Mr. Clements offered to talk to me on the phone for over an hour which was unbelievably kind of him. He was extremely friendly, courteous, and knowledgeable, and I greatly appreciated his time. Unfortunately I wasn't technologically sophisticated enough to turn the conversation into a podcast, but fortunately we have the Phoenix Foundation team to fill that role in the MacGyver universe! Below are some of the highlights from our conversation.
CC: There are shows that develop real followings -- "Star Trek" had trekkies, etc. -- and I was unaware of it at the time, but MacGyver had such loyal fans. Long after my time with the show people would talk to me about their interest in it. It knocked me out to hear that a collection of school teachers -- some science teachers! -- would gather to watch the show to see what the MacGyverisms would be, and then seriously dissect these things!
The MacGyverisms came about in many ways. My approach was to either have it stem from what was visual about the picture (the improvised hot air balloon in GX-1 is a perfect example -- that was a very big, visual bit, and feasible because a hot air balloon is (theoretically) a simple device to construct -- or I would just put him in a box and see how I could get him out. The fun was that you didn't have to be a chemistry major to get the gag and admire MacGyver's ingenuity. MacGyver was, after all, just a guy in a jeep with a swiss army knife and duct tape, but he was a jack of all trades who could think on his feet. The reality of it might be that it's difficult to do such MacGyverisms and would be tough to physically reproduce, but with some dramatic license, they were real enough.
NS: How did you get into the writing business?
CC: The short answer is that I had a father in the business and therefore an entrée into it, but obviously there's more to it. To quote the line from "Oh God!", a lot of it's luck...
My father was a New York City fireman, a pilot on a fire boat, who also wrote magazine short stories for the pulps of the day. Then along came this new thing called television, and he managed to sell some spec scripts that got him some notice. So he retired from the FDNY, packed up the family, and headed out to the coast to start a new career as a writer.
At that time I had intended to become an advertising artist, but put the art on hold while I went back to finish college in California. I used to edit my father's work, and kick story ideas around with him. One day I came up with an idea which could be told in a couple of lines and still hit all the marks, and since he was busy he said, "why don't you try that one?"
He was doing "Gunsmoke" at he time, and I was known in those offices from delivering his work, and so I got to tell them the story, and they bought it. Over the phone, no less. They wouldn't trust me to do the teleplay, but still!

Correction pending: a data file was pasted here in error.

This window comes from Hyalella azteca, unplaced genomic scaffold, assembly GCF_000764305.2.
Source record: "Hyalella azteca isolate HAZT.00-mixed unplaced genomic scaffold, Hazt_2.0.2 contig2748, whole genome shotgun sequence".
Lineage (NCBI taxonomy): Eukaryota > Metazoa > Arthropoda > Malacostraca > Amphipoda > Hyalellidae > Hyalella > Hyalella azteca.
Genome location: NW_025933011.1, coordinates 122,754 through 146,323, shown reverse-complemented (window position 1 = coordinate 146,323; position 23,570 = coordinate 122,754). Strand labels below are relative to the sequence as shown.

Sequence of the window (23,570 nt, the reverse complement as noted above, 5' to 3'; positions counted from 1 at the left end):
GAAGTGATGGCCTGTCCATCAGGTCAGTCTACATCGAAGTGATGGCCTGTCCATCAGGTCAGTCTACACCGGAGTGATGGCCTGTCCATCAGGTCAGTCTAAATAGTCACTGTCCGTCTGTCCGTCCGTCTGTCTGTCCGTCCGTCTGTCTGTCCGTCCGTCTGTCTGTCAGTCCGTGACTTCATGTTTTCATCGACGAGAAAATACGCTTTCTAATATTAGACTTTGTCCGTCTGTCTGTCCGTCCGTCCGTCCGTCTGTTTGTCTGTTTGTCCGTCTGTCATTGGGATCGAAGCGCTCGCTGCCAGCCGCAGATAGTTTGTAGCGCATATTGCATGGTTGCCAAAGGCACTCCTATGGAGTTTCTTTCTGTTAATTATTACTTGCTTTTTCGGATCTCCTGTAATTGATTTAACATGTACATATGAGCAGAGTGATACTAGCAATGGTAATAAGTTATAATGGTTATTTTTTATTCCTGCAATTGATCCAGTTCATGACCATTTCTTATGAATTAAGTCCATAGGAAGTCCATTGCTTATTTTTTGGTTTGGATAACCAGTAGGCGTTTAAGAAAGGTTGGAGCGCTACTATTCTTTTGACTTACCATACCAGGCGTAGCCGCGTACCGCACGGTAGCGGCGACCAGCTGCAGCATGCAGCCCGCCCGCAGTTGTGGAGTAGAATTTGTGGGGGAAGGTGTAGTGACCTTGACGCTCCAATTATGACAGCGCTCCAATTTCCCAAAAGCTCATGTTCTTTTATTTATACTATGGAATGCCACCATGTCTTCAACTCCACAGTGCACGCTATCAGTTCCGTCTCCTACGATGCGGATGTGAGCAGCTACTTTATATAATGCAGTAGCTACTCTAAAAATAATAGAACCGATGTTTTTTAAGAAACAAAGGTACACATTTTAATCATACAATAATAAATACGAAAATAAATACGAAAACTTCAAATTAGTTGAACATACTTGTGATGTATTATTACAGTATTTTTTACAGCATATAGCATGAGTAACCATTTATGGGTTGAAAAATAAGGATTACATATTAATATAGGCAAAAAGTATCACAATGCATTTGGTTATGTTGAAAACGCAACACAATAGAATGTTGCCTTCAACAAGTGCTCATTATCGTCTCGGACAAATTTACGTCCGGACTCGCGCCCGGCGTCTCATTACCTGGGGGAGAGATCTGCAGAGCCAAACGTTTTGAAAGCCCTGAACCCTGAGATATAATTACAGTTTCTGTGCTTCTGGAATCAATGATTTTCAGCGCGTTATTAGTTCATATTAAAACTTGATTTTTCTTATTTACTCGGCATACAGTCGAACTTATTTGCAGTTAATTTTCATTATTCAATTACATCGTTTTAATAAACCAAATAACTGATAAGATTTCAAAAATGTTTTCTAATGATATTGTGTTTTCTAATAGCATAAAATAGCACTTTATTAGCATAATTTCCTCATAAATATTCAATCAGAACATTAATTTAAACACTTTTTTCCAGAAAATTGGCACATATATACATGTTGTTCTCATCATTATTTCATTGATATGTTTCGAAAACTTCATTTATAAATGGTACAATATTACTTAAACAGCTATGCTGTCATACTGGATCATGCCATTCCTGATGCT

It was a very special circumstance, and that might have been that, a one-off, because I wasn't sure that was the career path I was going to follow. Then, a bit of serendipity: there was a writer's strike looming.
I had a friend who knew an Associate Producer on a new series called "The Monroes". He was complaining they were just gearing up, and here was the strike coming in six weeks, they were desperate to stockpile material, would talk to anybody, and were buying anything even coherent as fast as they could. Well, I was anybody...
My Gunsmoke credit got me in to see a screening of the pilot, and sure enough they bought a story from me -- which they wanted yesterday. It wasn't a very good story, but they asked for it fast and I gave them fast (overnight) and in series television fast sometimes trumps good. Later that day I got a call. They had a pile of story and script casualties they thought I couldn't hurt anyway, and offered to bring me aboard to bang away at them and see what I could do. The studio wouldn't let them hire a pro at WGA rates, but they could get around that (the Guild rules then) if they made me an executive. And so I got the title of Story Editor.
The strike didn't happen, but the six weeks turned into a full season. I got a ton of experience very quickly, and a stature I really hadn't earned. None of that would have happened under normal circumstances.
So I got off to a fast start. Early on in my career there were a couple of rocky years (every writer has 'em; freelance writing is a tough game), but after a time I started doing pretty well. Call it twenty years later that I landed at MacGyver.